JB: Well, I mean, I love Adrienne Rich. She’s amazing. But I think people need to write whatever they want to write, however they want to write it. And that’s the bottom line for me. Period. I mean I was brought up working class, my adopted father was a steelworker and you know, there was no hope, I thought, that I could ever be a writer. I thought I could study writing. I was the first one in my family to go to college. I was not brought up with poetry or theatre or the museums, etc. So I have a very soft spot for colloquial speech and “what really happens” on the streets and with working people, but that’s me, that’s my bias. I remember I went to a workshop that Sharon Olds gave in New York years ago on accessibility, and it sort of changed my mind about some things, because I was big into accessibility. It has to be for everybody — everybody has to get it. And Sharon Olds talked about her workshop that she did at — oh, what’s the name of the hospital in New York City? — I can’t remember the name of the hospital where she would go and do workshops with people who had a lot of challenges, and she said to herself she always wanted her work to be accessible so that her class at the hospital could understand the poems. Then she gave a reading at the hospital with her class, and they told her that they didn’t know what her poems were about; they didn’t know what she was talking about, and she realized that she didn’t know what people would understand, and who was she to decide that? And she was kind of insulting them in a way by imagining they could understand this but not that, so she felt that the best thing she could do was to write whatever she needed to write and whatever she was driven to write, and I believe that. I mean, it’s very insulting if you have this idea of dumbing down your language for some kind of audience, that’s kind of obscene. So that’s not anything that I ever thought, but it’s an interesting question, and I also taught this class years ago called “Fear of Poetry,” because there’s a big fear out there of poetry and really it’s just read it line by line, and get what you want and feel what you want. Just let it fall on you. There’s an intimidation, and there’s a class factor, and I think we need more poems about class.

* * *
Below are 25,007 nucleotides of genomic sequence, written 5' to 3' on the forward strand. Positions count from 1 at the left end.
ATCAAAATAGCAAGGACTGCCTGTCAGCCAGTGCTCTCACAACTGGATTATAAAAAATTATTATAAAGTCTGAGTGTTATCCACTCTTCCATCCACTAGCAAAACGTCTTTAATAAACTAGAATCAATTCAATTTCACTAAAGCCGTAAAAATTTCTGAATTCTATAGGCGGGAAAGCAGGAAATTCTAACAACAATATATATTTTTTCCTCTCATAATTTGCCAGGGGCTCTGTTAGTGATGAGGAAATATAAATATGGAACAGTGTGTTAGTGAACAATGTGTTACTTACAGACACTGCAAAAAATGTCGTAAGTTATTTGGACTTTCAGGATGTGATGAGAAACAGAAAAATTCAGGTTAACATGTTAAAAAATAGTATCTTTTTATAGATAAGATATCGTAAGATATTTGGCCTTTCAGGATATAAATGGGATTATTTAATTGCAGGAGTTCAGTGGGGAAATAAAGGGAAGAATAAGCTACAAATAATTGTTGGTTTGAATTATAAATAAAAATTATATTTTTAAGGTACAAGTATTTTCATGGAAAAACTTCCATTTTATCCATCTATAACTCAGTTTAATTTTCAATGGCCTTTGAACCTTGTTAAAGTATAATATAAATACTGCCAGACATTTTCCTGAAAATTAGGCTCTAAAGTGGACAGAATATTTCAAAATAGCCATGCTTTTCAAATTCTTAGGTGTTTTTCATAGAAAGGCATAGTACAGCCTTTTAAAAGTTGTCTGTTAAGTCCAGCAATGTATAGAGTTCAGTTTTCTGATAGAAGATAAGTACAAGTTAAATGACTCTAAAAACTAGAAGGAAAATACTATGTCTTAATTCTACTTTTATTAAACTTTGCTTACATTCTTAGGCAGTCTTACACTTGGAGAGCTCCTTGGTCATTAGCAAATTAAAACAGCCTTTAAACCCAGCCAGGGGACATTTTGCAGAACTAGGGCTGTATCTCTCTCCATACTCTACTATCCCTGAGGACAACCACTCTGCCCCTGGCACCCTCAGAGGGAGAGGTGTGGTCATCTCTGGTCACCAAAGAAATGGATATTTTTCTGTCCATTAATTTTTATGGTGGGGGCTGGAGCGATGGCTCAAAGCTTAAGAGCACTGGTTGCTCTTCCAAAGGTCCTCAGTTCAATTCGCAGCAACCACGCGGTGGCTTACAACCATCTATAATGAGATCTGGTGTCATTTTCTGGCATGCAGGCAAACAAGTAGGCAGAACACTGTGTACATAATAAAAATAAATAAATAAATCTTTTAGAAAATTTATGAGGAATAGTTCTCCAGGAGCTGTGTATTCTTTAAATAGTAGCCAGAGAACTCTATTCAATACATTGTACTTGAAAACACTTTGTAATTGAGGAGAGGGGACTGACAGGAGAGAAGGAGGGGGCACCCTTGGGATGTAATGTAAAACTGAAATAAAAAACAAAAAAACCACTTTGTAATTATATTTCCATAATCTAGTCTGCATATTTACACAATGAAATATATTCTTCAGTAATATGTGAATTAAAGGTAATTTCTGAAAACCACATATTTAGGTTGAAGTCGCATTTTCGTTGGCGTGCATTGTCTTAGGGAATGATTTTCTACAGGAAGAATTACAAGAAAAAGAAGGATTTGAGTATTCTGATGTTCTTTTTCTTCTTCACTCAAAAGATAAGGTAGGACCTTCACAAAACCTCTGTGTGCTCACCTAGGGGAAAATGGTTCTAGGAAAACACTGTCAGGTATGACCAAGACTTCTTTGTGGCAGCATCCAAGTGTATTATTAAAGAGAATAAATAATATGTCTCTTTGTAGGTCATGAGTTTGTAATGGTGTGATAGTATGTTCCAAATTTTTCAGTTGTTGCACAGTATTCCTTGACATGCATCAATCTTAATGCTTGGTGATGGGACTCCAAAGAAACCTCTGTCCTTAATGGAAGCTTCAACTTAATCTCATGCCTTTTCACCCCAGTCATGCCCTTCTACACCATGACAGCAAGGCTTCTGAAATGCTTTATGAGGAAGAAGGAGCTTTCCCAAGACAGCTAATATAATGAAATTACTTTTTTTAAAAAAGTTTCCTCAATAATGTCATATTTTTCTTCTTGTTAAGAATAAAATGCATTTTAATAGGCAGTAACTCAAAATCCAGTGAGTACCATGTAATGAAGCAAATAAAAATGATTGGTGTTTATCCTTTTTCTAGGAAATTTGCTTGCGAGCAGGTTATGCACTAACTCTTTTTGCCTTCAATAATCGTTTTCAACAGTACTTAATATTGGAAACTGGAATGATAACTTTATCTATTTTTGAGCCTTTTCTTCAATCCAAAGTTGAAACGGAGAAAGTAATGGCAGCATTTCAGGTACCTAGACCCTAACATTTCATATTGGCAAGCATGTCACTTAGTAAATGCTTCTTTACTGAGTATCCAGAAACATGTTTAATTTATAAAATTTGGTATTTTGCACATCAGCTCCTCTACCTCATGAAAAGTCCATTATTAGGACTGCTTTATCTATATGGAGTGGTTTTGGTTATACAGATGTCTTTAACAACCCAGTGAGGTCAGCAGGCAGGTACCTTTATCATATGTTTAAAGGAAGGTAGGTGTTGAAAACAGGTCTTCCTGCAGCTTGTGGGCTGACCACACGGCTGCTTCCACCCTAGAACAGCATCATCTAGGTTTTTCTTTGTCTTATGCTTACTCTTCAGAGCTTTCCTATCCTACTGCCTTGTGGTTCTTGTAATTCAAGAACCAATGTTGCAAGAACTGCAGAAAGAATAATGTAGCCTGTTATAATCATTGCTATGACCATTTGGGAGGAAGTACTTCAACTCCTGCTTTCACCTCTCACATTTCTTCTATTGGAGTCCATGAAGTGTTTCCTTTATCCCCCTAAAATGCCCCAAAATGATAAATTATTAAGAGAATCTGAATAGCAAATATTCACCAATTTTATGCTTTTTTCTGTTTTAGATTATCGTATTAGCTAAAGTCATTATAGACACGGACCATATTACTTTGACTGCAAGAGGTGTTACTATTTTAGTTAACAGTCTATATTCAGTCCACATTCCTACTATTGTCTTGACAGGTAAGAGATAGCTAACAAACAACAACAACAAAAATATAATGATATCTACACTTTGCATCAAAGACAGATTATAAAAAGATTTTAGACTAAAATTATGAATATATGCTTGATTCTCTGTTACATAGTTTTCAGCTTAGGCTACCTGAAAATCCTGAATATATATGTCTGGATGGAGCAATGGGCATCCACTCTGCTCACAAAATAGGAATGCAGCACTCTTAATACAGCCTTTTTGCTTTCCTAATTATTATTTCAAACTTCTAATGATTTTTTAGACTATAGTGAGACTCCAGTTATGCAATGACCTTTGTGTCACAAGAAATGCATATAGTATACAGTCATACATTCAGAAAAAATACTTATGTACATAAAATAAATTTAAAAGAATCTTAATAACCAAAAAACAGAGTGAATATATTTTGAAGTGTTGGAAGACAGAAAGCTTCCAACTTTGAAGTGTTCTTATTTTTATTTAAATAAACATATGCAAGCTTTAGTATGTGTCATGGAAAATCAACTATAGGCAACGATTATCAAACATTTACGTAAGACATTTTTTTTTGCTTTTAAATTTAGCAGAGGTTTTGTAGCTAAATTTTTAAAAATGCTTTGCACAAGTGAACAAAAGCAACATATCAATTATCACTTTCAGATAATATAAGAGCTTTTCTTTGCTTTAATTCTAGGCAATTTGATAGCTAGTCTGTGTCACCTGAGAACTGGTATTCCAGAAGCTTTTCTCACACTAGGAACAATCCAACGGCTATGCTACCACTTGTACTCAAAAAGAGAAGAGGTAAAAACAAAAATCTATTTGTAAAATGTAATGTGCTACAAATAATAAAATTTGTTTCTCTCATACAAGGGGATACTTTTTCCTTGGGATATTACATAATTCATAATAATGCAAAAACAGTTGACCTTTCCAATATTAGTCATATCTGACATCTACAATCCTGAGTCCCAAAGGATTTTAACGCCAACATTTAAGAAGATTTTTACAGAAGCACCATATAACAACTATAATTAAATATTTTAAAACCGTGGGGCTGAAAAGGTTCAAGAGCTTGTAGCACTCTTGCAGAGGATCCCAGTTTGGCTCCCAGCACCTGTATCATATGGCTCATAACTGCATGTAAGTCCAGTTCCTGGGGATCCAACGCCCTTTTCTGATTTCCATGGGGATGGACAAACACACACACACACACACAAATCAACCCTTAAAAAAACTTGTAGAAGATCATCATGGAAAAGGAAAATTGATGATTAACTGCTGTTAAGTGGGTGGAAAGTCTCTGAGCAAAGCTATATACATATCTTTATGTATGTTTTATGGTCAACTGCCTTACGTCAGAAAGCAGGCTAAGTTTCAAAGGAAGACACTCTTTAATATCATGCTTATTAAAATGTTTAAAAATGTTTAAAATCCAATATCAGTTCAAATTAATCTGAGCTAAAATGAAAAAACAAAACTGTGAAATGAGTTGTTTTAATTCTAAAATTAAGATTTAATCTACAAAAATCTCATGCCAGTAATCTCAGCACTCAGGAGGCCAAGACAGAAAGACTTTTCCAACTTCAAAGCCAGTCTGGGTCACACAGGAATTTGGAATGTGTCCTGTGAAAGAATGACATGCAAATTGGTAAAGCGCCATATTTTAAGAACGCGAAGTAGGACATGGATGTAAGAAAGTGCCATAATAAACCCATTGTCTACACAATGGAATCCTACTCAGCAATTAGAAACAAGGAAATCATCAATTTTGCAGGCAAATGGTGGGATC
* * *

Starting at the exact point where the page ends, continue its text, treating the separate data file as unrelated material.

KK: I agree. That’s part of why I enjoy Paula Meehan’s work, too, because she’s put working class people at the center of a lot of her poems. Would you like to read a poem?
JB: Sure. Speaking of working class, I had fights with my father a lot. He was a steelworker and we fought about everything– in a good way. But about religion, work, women. And this is one of our fights, actually. And this is in italics. I can’t say it like he would say it, but this one was about work. And it’s called “My Father Teaches Me to Dream”:
You want to know what work is?
I’ll tell you what work is:
Work is work.
You get up. You get on the bus.
You don’t look from side to side.
You keep your eyes straight ahead.
That way nobody bothers you—see?
You get off the bus. You work all day.
You get back on the bus at night. Same thing.
You go to sleep. You get up.
You do the same thing again.
Nothing more. Nothing less.
There’s no handouts in this life.
All this other stuff you’re looking for—
it ain’t there.
Work is work.
KK: Thank you. We read that poem in class. There were some very interesting comments about it.
JB: Well, thanks for doing that.
KK: Yes, and thank you for coming. I feel like we could have many more conversations, but we’re going to draw a line under this because we’re supposed to be at dinner in twenty minutes!